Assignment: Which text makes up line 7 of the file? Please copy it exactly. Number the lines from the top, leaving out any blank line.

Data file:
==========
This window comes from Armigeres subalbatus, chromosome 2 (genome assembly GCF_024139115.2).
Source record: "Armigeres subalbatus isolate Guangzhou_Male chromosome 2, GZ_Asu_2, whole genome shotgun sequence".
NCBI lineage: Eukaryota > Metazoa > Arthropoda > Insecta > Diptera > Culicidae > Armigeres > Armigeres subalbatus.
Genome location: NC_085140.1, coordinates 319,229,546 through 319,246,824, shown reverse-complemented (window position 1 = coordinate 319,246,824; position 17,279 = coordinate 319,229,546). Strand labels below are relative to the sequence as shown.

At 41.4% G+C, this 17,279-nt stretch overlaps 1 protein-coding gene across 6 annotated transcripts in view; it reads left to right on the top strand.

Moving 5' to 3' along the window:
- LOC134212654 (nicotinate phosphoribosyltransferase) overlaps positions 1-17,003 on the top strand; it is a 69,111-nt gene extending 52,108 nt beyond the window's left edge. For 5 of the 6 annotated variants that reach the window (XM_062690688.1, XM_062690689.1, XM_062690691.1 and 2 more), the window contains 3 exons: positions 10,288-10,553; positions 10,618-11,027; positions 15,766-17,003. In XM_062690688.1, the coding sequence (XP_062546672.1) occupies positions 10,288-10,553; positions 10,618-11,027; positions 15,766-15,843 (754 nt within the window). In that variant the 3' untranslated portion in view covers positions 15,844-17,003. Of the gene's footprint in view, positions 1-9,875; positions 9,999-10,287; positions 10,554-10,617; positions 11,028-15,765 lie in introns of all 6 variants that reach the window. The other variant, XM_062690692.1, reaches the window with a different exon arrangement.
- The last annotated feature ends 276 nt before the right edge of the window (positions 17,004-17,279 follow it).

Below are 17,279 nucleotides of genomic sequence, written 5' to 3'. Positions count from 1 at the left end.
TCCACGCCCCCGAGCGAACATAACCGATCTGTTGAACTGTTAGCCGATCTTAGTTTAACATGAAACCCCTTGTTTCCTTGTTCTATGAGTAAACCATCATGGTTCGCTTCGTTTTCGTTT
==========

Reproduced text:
- LOC134212654 (nicotinate phosphoribosyltransferase) overlaps positions 1-17,003 on the top strand; it is a 69,111-nt gene extending 52,108 nt beyond the window's left edge. For 5 of the 6 annotated variants that reach the window (XM_062690688.1, XM_062690689.1, XM_062690691.1 and 2 more), the window contains 3 exons: positions 10,288-10,553; positions 10,618-11,027; positions 15,766-17,003. In XM_062690688.1, the coding sequence (XP_062546672.1) occupies positions 10,288-10,553; positions 10,618-11,027; positions 15,766-15,843 (754 nt within the window). In that variant the 3' untranslated portion in view covers positions 15,844-17,003. Of the gene's footprint in view, positions 1-9,875; positions 9,999-10,287; positions 10,554-10,617; positions 11,028-15,765 lie in introns of all 6 variants that reach the window. The other variant, XM_062690692.1, reaches the window with a different exon arrangement.